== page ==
Business warns ANC: Be clear

2012-07-01 16:02

Johannesburg - Business leaders attending the ANC’s policy conference this week appealed for certainty and warned that lack of clarity could lead to a plunge in business confidence and lack of investment in the economy.

As the pool of R1.2 trillion private-sector deposits rises and the ANC policy conference defers concrete policy details to its Mangaung conference in December, South African business is calling for certainty.

This happened against the backdrop of much horse-trading on the tone, nature and naming of the ruling party’s much touted “second transition” document.

By the end of the conference on Friday, consensus was apparently arrived at and symbolised by the renaming of the contentious document, which will now be called The Second Phase of the Transition document.

On the fringes of the often heated debate, business leaders warned that corporate deposits are large and stand at almost R1.2 trillion - with households contributing R568bn, corporations R154bn, and insurers and pensions yielding R152bn to these retained earnings.

Business leaders said that for these amounts of money to find their way into the economy, there needed to be clear policies, programmes and projects in which to invest.

Corporate leaders stressed the need for urgency, as investment funds could find themselves avenues for growth elsewhere on the African continent otherwise.

These views echoed concerns expressed earlier this year by all three of the ratings agencies involved in the international credit rating of South Africa - Moody’s, Fitch and Standard & Poor’s.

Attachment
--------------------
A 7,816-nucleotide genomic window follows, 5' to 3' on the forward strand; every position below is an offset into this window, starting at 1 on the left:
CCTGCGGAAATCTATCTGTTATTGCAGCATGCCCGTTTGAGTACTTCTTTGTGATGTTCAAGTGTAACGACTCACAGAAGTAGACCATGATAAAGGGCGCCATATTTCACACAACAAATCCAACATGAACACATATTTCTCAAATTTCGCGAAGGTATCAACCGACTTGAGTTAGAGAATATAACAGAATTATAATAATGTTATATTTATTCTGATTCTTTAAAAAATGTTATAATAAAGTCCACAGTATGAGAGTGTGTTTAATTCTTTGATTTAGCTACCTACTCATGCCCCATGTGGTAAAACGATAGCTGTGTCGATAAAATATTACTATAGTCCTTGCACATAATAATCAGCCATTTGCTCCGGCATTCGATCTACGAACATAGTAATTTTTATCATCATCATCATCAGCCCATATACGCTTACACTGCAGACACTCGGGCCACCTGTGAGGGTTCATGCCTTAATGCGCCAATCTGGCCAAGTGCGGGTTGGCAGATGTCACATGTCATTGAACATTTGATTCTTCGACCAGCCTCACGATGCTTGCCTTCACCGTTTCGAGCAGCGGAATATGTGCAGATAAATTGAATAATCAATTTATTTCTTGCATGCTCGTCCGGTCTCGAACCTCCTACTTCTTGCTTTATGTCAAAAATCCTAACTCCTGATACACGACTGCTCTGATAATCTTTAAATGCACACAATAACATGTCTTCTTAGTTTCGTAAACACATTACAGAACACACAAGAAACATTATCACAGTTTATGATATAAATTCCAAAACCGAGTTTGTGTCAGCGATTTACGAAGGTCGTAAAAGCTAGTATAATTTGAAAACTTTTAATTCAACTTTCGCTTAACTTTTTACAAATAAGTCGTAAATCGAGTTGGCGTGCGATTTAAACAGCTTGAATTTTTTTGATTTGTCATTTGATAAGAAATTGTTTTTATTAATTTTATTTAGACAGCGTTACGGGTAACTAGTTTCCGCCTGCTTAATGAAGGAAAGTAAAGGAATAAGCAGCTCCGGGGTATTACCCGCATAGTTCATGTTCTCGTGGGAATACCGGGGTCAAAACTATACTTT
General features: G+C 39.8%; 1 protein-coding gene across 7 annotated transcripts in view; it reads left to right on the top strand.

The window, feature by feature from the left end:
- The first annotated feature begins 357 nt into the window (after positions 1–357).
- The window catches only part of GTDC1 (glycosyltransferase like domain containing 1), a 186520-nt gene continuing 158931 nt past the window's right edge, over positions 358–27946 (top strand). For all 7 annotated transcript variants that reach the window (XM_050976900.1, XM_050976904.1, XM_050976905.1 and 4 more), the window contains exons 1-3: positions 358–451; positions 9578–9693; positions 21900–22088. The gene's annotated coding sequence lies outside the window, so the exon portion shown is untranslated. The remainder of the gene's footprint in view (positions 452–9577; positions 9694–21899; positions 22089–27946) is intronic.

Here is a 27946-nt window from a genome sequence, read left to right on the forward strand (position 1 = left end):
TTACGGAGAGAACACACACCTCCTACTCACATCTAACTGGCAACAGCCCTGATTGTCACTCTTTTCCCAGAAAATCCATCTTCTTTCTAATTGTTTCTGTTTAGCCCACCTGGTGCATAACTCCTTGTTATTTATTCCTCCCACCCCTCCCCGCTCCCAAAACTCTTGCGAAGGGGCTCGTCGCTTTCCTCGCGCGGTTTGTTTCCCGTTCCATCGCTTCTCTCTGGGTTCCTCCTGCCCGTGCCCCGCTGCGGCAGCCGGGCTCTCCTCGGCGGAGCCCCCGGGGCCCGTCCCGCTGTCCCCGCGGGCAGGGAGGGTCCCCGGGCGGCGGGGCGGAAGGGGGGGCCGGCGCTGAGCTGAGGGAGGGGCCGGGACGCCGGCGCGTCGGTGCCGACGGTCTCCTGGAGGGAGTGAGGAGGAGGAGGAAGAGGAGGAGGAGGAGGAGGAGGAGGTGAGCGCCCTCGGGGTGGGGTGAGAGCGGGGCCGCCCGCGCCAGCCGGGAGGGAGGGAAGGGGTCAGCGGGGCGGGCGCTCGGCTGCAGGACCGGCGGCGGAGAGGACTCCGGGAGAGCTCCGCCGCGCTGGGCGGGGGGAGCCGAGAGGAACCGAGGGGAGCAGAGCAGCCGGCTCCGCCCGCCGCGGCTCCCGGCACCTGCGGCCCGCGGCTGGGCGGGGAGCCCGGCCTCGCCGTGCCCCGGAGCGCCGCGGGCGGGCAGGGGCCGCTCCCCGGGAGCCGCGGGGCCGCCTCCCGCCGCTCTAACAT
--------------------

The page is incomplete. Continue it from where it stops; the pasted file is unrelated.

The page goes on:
These have all revised South Africa’s credit rating downwards, citing low growth, unemployment and policy uncertainty.

Black Business Council leader Sandile Zungu said that his constituency welcomed the general recognition that the state needs to play a part in the economy.

He said that the private sector should increase its investment levels and assist the state to meet its socio-economic goals.

“The cautious approach of the private sector is understandable. Government needs to provide clarity and announce an implementation plan. It must announce a slew of projects that offer reasonable returns to private-sector investors,” said Zungu.

“These must not be wishy-washy plans but well thought through projects that have been subjected to rigorous research and planning,” he said.

Bheki Sibiya, the chief executive of the South African Chamber of Mines, told City Press the chamber would soon be sitting down with the ANC to gain a deeper understanding of the exact implications of the resolutions of the policy conference.

He said: “We will be going into bilateral discussions about the resolutions so we can digest the meaning of these for businesses.”

According to Sibiya, business represented by the chamber understood the need for change.